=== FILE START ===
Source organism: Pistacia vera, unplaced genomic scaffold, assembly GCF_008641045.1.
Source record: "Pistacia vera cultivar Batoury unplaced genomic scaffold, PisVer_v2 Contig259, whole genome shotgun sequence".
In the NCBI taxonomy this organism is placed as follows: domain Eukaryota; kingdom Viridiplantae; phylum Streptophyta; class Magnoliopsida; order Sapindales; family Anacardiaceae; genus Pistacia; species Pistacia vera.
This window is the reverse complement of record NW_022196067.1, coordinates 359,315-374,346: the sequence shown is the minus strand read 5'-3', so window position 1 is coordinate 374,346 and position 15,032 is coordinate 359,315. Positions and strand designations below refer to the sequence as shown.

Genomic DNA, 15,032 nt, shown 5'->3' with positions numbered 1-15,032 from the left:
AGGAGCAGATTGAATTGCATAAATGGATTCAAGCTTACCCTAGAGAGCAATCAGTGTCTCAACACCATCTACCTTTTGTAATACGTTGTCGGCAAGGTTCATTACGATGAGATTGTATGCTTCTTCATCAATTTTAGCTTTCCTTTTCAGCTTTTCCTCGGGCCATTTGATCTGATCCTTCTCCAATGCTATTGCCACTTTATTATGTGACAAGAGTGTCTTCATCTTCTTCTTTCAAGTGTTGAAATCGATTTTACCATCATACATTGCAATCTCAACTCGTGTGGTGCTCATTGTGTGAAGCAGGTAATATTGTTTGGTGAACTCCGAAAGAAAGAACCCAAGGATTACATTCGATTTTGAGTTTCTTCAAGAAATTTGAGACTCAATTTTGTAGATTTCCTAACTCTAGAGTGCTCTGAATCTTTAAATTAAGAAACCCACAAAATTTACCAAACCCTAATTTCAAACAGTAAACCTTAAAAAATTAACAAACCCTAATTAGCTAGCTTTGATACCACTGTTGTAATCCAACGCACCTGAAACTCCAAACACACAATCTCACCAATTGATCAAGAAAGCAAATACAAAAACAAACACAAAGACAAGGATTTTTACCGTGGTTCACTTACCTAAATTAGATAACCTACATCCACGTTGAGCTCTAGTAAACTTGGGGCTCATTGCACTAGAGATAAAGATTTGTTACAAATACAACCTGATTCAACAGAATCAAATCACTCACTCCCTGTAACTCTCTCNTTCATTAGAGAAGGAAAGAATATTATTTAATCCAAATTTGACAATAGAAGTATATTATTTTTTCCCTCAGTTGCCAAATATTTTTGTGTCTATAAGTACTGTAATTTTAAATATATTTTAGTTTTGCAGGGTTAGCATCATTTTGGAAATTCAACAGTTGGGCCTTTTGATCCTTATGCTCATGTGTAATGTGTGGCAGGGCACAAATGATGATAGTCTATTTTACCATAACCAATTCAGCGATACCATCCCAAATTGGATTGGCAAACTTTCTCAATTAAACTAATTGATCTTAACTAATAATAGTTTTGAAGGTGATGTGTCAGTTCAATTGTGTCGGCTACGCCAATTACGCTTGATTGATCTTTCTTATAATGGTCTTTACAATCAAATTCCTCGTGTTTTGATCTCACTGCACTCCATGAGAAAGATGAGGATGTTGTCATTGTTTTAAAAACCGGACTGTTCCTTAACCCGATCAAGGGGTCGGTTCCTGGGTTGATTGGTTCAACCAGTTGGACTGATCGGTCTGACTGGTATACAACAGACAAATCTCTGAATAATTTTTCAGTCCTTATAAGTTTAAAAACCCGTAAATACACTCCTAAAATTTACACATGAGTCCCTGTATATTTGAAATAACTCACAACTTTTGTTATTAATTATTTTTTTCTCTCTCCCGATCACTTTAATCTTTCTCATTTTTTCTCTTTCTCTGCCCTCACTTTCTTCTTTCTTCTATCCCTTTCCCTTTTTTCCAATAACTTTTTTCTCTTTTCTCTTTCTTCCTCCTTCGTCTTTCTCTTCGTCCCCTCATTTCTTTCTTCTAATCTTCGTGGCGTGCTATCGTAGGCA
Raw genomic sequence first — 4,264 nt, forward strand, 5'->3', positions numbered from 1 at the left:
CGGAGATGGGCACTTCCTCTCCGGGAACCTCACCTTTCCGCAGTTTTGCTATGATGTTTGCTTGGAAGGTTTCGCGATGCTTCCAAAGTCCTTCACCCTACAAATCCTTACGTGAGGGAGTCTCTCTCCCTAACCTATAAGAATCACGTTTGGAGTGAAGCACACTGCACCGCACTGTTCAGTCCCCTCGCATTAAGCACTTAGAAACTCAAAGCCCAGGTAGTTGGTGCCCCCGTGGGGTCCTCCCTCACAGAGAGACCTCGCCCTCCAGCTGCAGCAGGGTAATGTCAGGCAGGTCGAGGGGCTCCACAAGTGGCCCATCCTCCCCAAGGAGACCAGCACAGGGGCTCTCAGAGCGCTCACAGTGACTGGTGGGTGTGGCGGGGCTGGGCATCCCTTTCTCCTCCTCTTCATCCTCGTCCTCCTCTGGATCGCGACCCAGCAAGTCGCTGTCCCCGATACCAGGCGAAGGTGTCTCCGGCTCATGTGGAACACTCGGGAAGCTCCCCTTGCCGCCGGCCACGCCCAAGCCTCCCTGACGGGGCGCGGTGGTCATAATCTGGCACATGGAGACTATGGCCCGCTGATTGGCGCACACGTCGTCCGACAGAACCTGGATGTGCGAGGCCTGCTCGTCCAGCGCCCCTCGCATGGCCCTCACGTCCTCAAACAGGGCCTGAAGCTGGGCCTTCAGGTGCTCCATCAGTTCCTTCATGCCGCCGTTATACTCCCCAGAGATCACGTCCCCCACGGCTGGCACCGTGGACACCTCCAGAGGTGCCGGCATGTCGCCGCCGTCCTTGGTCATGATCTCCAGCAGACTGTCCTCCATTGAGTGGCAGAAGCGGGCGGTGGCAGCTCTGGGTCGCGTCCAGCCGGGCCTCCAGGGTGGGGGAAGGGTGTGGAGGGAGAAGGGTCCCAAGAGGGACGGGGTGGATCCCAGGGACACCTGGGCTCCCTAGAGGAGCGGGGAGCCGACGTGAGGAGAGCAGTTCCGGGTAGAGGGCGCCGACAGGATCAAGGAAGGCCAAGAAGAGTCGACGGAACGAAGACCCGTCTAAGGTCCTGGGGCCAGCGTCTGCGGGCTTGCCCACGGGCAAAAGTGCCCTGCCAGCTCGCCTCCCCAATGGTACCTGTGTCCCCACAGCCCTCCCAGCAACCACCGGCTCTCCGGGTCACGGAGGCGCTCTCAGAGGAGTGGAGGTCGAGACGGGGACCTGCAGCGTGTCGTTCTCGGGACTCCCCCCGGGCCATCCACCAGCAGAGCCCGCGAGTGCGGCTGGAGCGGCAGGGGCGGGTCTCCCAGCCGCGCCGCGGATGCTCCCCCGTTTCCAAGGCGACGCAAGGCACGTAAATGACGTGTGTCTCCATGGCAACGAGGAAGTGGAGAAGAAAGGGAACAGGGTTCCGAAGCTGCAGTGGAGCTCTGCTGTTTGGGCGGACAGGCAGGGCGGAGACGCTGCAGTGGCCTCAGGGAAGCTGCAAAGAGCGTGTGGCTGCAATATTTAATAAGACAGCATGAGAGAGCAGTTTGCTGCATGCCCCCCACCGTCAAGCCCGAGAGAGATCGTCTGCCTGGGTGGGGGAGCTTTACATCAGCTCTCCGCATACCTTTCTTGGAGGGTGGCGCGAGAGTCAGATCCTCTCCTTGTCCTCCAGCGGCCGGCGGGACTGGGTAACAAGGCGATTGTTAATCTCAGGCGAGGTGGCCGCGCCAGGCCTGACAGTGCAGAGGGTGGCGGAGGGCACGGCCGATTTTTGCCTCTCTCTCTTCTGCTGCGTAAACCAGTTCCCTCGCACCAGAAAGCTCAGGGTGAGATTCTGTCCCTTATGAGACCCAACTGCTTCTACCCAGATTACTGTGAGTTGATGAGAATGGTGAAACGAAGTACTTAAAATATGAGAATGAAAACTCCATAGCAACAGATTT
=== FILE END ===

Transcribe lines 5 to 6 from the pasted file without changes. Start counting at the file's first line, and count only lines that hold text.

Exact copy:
Genomic DNA, 15,032 nt, shown 5'->3' with positions numbered 1-15,032 from the left:
AGGAGCAGATTGAATTGCATAAATGGATTCAAGCTTACCCTAGAGAGCAATCAGTGTCTCAACACCATCTACCTTTTGTAATACGTTGTCGGCAAGGTTCATTACGATGAGATTGTATGCTTCTTCATCAATTTTAGCTTTCCTTTTCAGCTTTTCCTCGGGCCATTTGATCTGATCCTTCTCCAATGCTATTGCCACTTTATTATGTGACAAGAGTGTCTTCATCTTCTTCTTTCAAGTGTTGAAATCGATTTTACCATCATACATTGCAATCTCAACTCGTGTGGTGCTCATTGTGTGAAGCAGGTAATATTGTTTGGTGAACTCCGAAAGAAAGAACCCAAGGATTACATTCGATTTTGAGTTTCTTCAAGAAATTTGAGACTCAATTTTGTAGATTTCCTAACTCTAGAGTGCTCTGAATCTTTAAATTAAGAAACCCACAAAATTTACCAAACCCTAATTTCAAACAGTAAACCTTAAAAAATTAACAAACCCTAATTAGCTAGCTTTGATACCACTGTTGTAATCCAACGCACCTGAAACTCCAAACACACAATCTCACCAATTGATCAAGAAAGCAAATACAAAAACAAACACAAAGACAAGGATTTTTACCGTGGTTCACTTACCTAAATTAGATAACCTACATCCACGTTGAGCTCTAGTAAACTTGGGGCTCATTGCACTAGAGATAAAGATTTGTTACAAATACAACCTGATTCAACAGAATCAAATCACTCACTCCCTGTAACTCTCTCNTTCATTAGAGAAGGAAAGAATATTATTTAATCCAAATTTGACAATAGAAGTATATTATTTTTTCCCTCAGTTGCCAAATATTTTTGTGTCTATAAGTACTGTAATTTTAAATATATTTTAGTTTTGCAGGGTTAGCATCATTTTGGAAATTCAACAGTTGGGCCTTTTGATCCTTATGCTCATGTGTAATGTGTGGCAGGGCACAAATGATGATAGTCTATTTTACCATAACCAATTCAGCGATACCATCCCAAATTGGATTGGCAAACTTTCTCAATTAAACTAATTGATCTTAACTAATAATAGTTTTGAAGGTGATGTGTCAGTTCAATTGTGTCGGCTACGCCAATTACGCTTGATTGATCTTTCTTATAATGGTCTTTACAATCAAATTCCTCGTGTTTTGATCTCACTGCACTCCATGAGAAAGATGAGGATGTTGTCATTGTTTTAAAAACCGGACTGTTCCTTAACCCGATCAAGGGGTCGGTTCCTGGGTTGATTGGTTCAACCAGTTGGACTGATCGGTCTGACTGGTATACAACAGACAAATCTCTGAATAATTTTTCAGTCCTTATAAGTTTAAAAACCCGTAAATACACTCCTAAAATTTACACATGAGTCCCTGTATATTTGAAATAACTCACAACTTTTGTTATTAATTATTTTTTTCTCTCTCCCGATCACTTTAATCTTTCTCATTTTTTCTCTTTCTCTGCCCTCACTTTCTTCTTTCTTCTATCCCTTTCCCTTTTTTCCAATAACTTTTTTCTCTTTTCTCTTTCTTCCTCCTTCGTCTTTCTCTTCGTCCCCTCATTTCTTTCTTCTAATCTTCGTGGCGTGCTATCGTAGGCA